Asian companies are struggling to collect unpaid business invoices. This issue concerns both their domestic customers and customers from regional export markets. That is evident from Atradius' Payment Practices Barometer. Late or non-payments are adding increasing pressure to these companies' liquidity. The risk of non-payment is, thus, also rising for Dutch companies exporting to Asia.
For its annual Asia Payment Practices Barometer, Atradius surveyed businesses in seven Asian markets (China, Hongkong, India, Indonesia, Singapore, Taiwan, and Vietnam) and the United Arab Emirates. They are mainly concerned about the late payments they increasingly face. Economic conditions are extremely uncertain, so there are 60% more of these than in 2021.
"Asia is still an attractive market for Dutch exporters," says Rik Broekman, Head of Commercial at Atradius. "The region we looked at accounts for almost seven percent of Dutch goods exports. This year, growth in Asia is falling back to 4.5%, only to rise slightly to five percent in 2023. However, many companies in the region operate globally."
"They feel the disruptions in global trade disruptions caused by the pandemic and geopolitical tensions. Plus, the manufacturing economy is struggling with rising raw materials, transportation, and fuel costs. The increased defaults could suggest the business environment is under great pressure."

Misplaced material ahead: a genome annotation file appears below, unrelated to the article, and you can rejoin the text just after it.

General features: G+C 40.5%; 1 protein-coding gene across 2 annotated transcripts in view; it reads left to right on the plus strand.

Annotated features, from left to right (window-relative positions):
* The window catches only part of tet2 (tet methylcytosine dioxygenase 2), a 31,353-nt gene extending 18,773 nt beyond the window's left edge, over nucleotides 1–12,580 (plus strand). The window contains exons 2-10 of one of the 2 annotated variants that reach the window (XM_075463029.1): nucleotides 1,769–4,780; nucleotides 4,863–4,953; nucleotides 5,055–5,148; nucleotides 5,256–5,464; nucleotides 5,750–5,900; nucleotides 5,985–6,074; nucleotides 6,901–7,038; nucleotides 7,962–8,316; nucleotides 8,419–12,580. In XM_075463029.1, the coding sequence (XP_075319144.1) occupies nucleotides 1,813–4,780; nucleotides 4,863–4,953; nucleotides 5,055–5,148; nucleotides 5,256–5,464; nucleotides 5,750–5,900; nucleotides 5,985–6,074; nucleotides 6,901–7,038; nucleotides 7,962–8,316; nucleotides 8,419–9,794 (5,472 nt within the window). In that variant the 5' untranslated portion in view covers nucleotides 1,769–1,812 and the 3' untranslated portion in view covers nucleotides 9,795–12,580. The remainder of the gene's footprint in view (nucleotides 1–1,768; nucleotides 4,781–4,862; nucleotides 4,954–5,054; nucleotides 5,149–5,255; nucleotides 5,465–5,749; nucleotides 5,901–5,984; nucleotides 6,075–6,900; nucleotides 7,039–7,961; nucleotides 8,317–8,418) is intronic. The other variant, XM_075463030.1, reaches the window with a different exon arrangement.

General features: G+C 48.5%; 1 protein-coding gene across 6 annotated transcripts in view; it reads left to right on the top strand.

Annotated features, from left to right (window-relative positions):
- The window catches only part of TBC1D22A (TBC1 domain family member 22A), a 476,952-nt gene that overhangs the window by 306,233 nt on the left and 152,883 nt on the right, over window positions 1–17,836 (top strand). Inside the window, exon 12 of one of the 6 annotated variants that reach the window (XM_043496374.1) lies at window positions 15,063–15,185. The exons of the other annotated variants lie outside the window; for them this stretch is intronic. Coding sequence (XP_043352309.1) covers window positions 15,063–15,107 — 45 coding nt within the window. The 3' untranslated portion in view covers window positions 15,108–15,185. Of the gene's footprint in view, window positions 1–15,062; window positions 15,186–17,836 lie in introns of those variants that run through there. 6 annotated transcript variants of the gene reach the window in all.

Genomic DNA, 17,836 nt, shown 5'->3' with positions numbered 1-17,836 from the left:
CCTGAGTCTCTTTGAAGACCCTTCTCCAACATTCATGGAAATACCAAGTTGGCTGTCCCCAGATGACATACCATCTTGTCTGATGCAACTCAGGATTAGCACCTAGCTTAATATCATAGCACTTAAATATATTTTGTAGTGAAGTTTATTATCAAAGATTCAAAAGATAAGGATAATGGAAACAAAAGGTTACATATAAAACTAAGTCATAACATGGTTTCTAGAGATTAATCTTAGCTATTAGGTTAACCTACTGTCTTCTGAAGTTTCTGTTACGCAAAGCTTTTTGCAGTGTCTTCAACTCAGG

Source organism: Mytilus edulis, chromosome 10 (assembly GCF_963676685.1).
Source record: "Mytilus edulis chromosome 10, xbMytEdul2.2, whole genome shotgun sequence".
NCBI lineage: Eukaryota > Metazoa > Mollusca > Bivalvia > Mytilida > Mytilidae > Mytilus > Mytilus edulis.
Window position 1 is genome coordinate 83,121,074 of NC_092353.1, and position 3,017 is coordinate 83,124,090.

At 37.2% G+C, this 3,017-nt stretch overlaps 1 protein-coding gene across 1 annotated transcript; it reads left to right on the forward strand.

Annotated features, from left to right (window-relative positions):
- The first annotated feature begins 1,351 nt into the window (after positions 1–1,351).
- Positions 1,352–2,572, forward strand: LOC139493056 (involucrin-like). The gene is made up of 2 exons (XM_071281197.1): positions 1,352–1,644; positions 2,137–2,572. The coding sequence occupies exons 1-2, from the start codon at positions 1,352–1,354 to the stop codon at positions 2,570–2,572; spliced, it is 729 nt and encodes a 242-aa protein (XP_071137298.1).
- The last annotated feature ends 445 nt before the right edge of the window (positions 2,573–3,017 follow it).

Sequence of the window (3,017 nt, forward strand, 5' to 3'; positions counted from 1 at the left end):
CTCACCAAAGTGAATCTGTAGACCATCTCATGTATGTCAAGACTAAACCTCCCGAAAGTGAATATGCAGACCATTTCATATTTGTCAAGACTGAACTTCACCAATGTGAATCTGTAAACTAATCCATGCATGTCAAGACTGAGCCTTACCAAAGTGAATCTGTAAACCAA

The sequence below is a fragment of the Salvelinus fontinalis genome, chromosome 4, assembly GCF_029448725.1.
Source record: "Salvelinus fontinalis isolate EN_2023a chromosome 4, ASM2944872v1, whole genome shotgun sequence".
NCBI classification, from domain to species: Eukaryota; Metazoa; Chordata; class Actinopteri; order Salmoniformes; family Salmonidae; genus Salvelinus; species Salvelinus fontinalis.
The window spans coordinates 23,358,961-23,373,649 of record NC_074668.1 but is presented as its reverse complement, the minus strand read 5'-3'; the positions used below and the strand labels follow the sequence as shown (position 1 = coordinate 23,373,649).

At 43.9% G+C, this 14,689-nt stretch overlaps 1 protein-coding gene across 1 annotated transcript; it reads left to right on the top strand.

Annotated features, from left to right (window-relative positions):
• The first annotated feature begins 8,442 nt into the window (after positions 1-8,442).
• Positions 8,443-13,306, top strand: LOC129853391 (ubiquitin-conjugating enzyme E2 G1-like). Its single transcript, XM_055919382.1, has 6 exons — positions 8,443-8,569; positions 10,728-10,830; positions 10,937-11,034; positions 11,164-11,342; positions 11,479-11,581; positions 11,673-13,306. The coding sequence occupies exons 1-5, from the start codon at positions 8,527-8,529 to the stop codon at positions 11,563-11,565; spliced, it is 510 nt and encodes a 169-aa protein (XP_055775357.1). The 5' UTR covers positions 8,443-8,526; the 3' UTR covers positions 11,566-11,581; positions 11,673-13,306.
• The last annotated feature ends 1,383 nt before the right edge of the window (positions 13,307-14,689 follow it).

The problem is even more pronounced in long-term (90+ days) unpaid trade debt that must be written off as uncollectible. Taiwan is struggling the most with this. It has an eight percent write-off rate, almost triple that of last year. In Hong Kong and Singapore, companies' bad debts rose by an average of 50%.
In Indonesia, it is 40%. It was the first time Vietnam was included in Atradius' Payment Practices Barometer. There, businesses say their liquidity is increasingly under pressure due to both write-offs (six percent of the total value of business invoices) and unpaid trade debts. These represent about half of the value of business trade.
"The Asia Payment Practices Barometer's results are troubling. Given the continuing uncertainty in the market, we don't expect this bad debt trend to recover any time soon. Dutch exporters would therefore be well advised to make clear payment arrangements with their buyers in the Asia region," Broekman concludes.
You can download the Atradius 2022 Asia Payment Practices Barometer from www.atradius.nl ('Publicaties' section). The survey provides an in-depth analysis of how companies in key Asian markets are dealing with default risk in credit sales to business customers. It covers topics like payment terms, the time it takes to collect invoices, late payment management and its impact on businesses, and expected business trends.
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